Strong winds — with gusts of up to 40 miles per hour — are also in the forecast Wednesday night from Pennsylvania into New Jersey, as well as in Maryland and Delaware. Here's what the storm is set to look like on Wednesday at 6pm, according to Windy.com's projection:
In Boston, the National Weather Service is predicting the snow will be slushy, heavy, and wet. That's unwelcome news after last week's bomb cyclone, which drenched the city in waves of water, drowned entire houses, and left millions of homes without power. Cars flooded as water rushed into the streets, and in hard-hit areas outside of Boston, some coastal towns saw waves 20 feet high with tides rising to near 15 feet.
For now, it looks like areas south of Pennsylvania will be spared the wintry mix of snow and ice, but it could still be a drizzly few days, even in Washington DC. It's a chilly, damp reminder that winter is still here.
NOW WATCH: How El Niño and La Niña affect weather
While dropping snow and rain throughout the Northeast, the second nor'easter to strike in March also produced the rare event known as "thundersnow."
The New York office of the National Weather Service had announced earlier Wednesday morning that the region may see the uncommon meteorological phenomenon later in the day.
"During the time of the heaviest snowfall this afternoon, thundersnow is a possibility,"NWS New York said on Twitter. "Snowfall rates of 1-2'' per hour, with locally higher rates (2''+per hour) are also possible primarily after noon within the heaviest snow bands."
New Yorkers got to experience the thundersnow's start shortly after noon ET.
The term thundersnow describes a storm with thunder and lightning that also drops snow. Such events are rare because the storms that drop snow are usually very different from the storms that cause thunder and lightning.
As Greg Forbes, an expert in severe weather, explained for The Weather Channel, normal thunderstorms tend to be tall, narrow storms with quickly rising air. Snowstorms are usually marked by large, extensive, shallow, and flat clouds with gentle upward and downward motion.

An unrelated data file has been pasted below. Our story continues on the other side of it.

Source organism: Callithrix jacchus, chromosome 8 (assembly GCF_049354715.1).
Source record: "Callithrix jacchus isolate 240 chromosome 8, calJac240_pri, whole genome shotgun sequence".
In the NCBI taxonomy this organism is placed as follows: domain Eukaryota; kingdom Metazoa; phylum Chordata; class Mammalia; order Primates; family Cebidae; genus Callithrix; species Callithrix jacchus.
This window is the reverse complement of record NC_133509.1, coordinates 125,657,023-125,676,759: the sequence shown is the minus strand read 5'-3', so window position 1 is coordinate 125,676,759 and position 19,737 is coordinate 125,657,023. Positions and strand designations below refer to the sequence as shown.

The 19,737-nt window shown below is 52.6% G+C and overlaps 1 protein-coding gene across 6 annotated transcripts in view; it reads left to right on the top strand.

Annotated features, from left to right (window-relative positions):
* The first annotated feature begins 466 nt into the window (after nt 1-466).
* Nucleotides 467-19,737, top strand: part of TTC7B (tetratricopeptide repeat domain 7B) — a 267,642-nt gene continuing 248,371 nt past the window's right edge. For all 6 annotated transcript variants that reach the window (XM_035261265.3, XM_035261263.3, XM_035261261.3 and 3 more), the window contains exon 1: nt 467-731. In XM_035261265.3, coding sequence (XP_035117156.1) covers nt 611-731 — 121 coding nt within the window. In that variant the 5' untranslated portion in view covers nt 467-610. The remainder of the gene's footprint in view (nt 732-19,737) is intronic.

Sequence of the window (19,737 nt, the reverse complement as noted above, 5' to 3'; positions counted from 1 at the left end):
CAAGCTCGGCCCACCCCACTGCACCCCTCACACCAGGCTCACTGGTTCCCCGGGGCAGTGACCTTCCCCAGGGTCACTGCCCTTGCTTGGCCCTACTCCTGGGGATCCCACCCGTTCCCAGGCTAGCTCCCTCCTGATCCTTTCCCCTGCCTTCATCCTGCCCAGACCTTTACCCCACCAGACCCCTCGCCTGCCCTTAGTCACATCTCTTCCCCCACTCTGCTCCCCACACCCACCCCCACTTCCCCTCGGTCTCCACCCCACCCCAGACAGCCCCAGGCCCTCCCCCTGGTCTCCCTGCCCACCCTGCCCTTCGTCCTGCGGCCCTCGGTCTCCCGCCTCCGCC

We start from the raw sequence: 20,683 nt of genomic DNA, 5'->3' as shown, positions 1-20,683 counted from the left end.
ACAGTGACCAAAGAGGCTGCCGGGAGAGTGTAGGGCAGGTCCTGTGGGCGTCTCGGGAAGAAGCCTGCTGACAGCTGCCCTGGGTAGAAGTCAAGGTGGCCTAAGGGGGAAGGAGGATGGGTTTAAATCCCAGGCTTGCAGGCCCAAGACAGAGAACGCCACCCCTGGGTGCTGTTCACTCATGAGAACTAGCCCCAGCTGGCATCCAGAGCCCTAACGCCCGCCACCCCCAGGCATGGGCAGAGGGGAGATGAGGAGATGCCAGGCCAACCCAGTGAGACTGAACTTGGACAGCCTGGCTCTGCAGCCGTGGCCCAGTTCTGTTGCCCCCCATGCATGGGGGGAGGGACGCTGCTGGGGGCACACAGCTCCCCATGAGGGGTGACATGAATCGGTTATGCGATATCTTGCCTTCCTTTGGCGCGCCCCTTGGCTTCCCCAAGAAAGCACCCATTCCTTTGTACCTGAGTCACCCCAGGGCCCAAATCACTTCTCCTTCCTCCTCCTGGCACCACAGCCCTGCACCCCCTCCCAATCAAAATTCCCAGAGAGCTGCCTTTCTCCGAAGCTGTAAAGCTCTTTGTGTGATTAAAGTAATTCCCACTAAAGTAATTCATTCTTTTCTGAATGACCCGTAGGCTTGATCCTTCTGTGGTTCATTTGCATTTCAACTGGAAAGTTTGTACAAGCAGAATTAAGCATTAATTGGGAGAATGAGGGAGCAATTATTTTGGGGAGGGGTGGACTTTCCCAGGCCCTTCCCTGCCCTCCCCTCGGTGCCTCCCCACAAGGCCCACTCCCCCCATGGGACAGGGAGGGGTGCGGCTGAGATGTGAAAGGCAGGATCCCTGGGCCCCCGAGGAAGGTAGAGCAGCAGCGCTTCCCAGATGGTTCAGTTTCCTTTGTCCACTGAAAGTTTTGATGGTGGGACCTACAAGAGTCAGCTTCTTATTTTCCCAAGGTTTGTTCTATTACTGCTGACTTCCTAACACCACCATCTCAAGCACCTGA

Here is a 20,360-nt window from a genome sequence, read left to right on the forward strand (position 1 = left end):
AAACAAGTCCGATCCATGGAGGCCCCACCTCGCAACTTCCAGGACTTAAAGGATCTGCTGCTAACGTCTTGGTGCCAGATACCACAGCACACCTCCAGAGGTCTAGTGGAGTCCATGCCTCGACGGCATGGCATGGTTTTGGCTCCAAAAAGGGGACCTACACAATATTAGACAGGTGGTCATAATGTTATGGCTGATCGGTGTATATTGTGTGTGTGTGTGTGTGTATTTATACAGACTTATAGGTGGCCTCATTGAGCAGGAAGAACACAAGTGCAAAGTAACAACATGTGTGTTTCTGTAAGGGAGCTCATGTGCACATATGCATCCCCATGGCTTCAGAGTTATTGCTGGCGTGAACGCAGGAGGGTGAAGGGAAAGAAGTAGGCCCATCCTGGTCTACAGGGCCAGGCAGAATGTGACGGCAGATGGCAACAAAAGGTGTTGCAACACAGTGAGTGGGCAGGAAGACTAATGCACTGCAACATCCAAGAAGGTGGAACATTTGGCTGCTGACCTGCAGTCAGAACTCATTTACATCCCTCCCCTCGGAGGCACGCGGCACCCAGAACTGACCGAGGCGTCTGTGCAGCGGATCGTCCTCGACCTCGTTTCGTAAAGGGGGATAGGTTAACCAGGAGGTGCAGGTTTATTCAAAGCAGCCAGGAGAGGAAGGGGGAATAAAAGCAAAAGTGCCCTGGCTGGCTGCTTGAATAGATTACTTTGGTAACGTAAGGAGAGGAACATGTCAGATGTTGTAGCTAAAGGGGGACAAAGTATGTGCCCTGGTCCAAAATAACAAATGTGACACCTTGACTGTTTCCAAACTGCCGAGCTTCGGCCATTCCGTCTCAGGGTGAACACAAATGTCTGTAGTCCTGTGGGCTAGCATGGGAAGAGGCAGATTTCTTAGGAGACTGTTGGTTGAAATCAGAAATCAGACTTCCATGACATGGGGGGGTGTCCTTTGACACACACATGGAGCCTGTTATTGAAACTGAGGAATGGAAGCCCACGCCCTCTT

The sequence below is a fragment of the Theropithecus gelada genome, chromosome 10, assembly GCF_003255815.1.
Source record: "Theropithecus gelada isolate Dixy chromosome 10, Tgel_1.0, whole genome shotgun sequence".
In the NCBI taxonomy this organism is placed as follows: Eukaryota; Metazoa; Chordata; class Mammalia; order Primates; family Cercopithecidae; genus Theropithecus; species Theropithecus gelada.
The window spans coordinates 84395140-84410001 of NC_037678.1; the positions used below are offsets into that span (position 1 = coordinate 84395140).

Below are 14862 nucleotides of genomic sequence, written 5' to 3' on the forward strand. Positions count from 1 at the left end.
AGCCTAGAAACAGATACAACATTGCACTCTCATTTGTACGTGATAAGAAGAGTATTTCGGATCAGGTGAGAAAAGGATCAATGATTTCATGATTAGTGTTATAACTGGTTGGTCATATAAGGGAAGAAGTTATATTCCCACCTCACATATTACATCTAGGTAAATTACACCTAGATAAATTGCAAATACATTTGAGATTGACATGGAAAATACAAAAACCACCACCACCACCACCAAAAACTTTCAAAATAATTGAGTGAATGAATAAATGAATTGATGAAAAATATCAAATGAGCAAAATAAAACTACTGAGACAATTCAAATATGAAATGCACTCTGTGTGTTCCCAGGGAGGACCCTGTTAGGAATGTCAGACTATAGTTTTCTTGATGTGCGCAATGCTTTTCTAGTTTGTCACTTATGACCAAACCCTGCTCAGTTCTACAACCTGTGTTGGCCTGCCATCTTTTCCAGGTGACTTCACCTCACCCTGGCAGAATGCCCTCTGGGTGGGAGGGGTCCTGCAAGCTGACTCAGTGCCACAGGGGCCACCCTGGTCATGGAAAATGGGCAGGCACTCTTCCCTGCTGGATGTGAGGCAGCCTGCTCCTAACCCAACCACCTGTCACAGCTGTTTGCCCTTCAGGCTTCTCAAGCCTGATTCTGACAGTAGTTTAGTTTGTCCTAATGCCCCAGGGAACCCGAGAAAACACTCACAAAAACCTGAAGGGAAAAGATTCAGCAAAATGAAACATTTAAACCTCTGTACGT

When a snowstorm develops a more intense upward lift of air, that can lead to thundersnow. The phenomenon is most common in places where geographical features like lakes or mountains create turbulence that can lead to unstable weather systems, which in turn force "turrets" of clouds to rise upward.
High enough up in the atmosphere in those cloud turrets, cold temperatures can mean that both snowflakes and small hailstones form at the same time, according to Forbes. The interaction between snow and hail particles can create electrical charges. At a large enough scale, you start to get lightning — and the thunder that follows it.
In such situations, you also get a lot of snow forming very quickly, which can lead to lots of accumulation.
Thundersnow is more common in lake-effect storms, which is why it's seen more frequently around the Great Lakes. But it can also happen in extratropical cyclones (which are swirling storms outside tropics, like nor'easters).
Thundersnow or not, it looks as if accumulation rates are picking up for this storm. Stay dry and stay warm.
A winter storm is currently walloping the Northeast with wet, heavy snow and cold temperatures.
The Nor'easter is expected to drop as much as 2 inches of snow per hour around New York and New Jersey, according to The National Weather Service, with up to a foot expected to fall by the time the storm peters out. The storm also delivered rare "thundersnow" on Wednesday afternoon.
Even though the temperatures are mostly in the 30s, beware of the risk of hypothermia and frostbite, since simple temperature isn't the only thing that matters. Those forced to leave their homes should consider wind chill — the temperature it "feels like" outside based on the rate of heat loss from exposed skin, according to the National Weather Service — as well as wetness.
Fingers, toes, ear lobes, and the tip of the nose are the areas most susceptible to frostbite. Your body works hard to keep internal organs and your head warm, and sometimes extremities get left behind.
Usually, when parts of your body get too cold, they turn red and hurt. Symptoms of frostbite, however, include a loss of feeling and lack of color. Anyone showing signs of hypothermia or frostbite should seek medical attention immediately.
The chart below shows how long you can be exposed to certain temperatures before frostbite is likely to set in.